They then established a significance rating of alleged adverse drug interactions pertaining to dentistry, based on the quality of documentation and
severity of effect. The author of this article focused on the adrenergic vasoconstrictors epinephrine and levonordefrin.

Results: Vasoconstrictor drug interactions involving tricyclic antidepressants, nonselective β-adrenergic blocking drugs, certain general anesthetics and cocaine are well-documented in both humans and animals as having the potential for causing serious morbidity or death. Evidence for adverse interactions involving adrenergic neuronal blocking drugs, drugs with α-adrenergic blocking activity, local anesthetics
and thyroid hormones is much less compelling, suggesting for the most part that clinically significant reactions may occur only when both the
vasoconstrictor and the interacting drug are used in excessive doses. In the case of monoamine oxidase inhibitors, there is no credible evidence of a significant interaction with epinephrine or levonordefrin.
Conclusions: Potentially serious adverse drug interactions involving adrenergic vasoconstrictors can occur in dental practice. In most circumstances, careful administration of small doses of vasoconstrictors and avoidance of gingival retraction cord containing epinephrine, coupled with monitoring of vital signs, will permit these drugs to be used with no risk or only minimally increased risk. Only in the case of cocaine intoxication must adrenergic vasoconstrictors be avoided completely.
Clinical Implications. For optimal patient safety, dentists must recognize potential drug interactions involving adrenergic vasoconstrictors
and modify their use of these agents accordingly.



Vasoconstrictor with tricyclic antidepressant
(levonordefrin with imipramine)
Vasoconstrictor with nonselective

adrenoceptor antagonist (epinephrine

with propranolol)
Vasoconstrictor with general anesthetic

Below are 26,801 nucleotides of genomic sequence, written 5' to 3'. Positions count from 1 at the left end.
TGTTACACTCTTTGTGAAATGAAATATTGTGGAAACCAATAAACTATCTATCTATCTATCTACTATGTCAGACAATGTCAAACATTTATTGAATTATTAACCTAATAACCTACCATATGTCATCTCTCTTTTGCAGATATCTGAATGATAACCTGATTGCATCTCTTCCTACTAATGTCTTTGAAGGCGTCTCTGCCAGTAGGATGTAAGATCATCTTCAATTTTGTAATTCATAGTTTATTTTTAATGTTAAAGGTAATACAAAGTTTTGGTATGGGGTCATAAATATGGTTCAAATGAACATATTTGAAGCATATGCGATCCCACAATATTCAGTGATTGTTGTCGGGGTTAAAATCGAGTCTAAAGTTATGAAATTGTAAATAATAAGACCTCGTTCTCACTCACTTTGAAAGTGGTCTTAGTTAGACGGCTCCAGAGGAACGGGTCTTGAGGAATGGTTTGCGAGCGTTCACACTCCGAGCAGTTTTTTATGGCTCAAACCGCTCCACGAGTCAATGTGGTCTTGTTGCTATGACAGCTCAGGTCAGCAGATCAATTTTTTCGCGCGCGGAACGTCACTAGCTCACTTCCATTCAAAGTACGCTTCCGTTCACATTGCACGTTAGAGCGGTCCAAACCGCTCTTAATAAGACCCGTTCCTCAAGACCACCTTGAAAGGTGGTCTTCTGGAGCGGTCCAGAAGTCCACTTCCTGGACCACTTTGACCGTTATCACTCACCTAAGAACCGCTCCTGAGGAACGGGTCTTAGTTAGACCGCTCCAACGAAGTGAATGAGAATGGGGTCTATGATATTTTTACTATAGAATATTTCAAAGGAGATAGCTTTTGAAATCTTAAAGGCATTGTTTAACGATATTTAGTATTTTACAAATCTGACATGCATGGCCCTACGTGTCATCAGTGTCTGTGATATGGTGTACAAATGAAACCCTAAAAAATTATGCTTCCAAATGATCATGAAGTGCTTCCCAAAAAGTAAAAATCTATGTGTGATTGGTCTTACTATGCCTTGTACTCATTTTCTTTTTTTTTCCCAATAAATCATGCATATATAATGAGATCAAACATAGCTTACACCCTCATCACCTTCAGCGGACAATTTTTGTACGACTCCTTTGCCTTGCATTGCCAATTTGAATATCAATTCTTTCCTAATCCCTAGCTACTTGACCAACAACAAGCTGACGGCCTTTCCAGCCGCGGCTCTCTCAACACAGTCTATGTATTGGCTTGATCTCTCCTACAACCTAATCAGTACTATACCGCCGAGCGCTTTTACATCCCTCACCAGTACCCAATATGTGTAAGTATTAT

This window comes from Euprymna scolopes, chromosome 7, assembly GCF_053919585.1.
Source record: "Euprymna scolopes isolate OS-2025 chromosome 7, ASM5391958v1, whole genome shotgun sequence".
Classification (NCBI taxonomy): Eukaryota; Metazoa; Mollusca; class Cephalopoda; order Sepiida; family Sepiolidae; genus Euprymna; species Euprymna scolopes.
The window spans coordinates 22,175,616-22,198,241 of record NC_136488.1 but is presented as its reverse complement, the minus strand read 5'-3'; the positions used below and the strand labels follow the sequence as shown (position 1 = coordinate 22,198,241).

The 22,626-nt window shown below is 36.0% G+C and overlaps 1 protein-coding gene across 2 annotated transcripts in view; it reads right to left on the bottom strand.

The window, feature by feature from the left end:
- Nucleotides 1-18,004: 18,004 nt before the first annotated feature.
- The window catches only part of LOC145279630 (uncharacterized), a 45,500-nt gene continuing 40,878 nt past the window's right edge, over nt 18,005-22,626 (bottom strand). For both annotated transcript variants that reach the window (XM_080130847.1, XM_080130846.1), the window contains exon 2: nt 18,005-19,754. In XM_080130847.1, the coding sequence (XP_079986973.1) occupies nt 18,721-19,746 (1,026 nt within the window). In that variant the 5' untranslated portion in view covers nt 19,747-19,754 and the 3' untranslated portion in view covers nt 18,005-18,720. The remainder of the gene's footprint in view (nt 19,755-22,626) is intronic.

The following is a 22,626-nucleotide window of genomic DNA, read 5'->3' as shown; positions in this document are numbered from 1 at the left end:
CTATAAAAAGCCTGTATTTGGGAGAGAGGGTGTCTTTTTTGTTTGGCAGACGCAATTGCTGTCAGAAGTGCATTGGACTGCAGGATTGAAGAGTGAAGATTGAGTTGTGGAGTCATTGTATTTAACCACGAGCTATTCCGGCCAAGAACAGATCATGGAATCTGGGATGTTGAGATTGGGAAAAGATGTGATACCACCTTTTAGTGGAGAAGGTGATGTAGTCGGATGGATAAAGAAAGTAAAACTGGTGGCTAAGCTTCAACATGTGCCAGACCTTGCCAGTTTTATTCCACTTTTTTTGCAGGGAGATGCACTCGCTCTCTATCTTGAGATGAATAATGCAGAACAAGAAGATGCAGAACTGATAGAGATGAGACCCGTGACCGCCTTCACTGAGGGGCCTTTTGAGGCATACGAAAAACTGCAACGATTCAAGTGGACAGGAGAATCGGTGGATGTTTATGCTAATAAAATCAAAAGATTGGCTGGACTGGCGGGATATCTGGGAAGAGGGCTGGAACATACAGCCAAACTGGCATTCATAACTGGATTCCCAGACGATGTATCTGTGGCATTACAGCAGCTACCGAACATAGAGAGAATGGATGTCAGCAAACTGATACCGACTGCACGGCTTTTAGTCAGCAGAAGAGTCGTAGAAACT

(epinephrine with halothane)
Vasoconstrictor with cocaine
(epinephrine with cocaine)
Vasoconstrictor with antipsychotic or
other α-adrenoceptor blocker
(epinephrine with chlorpromazine)
Vasoconstrictor with adrenergic neuronal
blocker (levonordefrin with guanadrel)
Vasoconstrictor with local anesthetic
(lidocaine with epinephrine)
Vasoconstrictor with thyroid hormone
(epinephrine with thyroxine)
Vasoconstrictor with monoamine oxidase

inhibitor (epinephrine with phenelzine


Sympathomimetic effects may be
enhanced. Epinephrine should be
used cautiously; use of levonordefrin
should be avoided.
Hypertensive and/or cardiac reactions
are possible. Vasoconstrictor
should be used cautiously; blood
pressure and heart rate should be
Increased possibility of cardiac arrhythmias
exists with some general
anesthetics. Consultation with
anesthesiologist is recommended.
Arrhythmias and hypertensive
responses possible. Concurrent
use should be avoided.
Hypotension resulting from overdose
of antipsychotic agent may
be worsened. Vasoconstrictor
should be used cautiously.
Sympathomimetic effects may be
enhanced. Vasoconstrictor should
be used cautiously.
Multiple effects on systemic toxicity,
which may be self-limiting.
Summation of effects possible
when thyroid hormones are used
in excess. Vasoconstrictor should
be used cautiously if signs of
hyperthyroidism are present.
No substantial evidence of an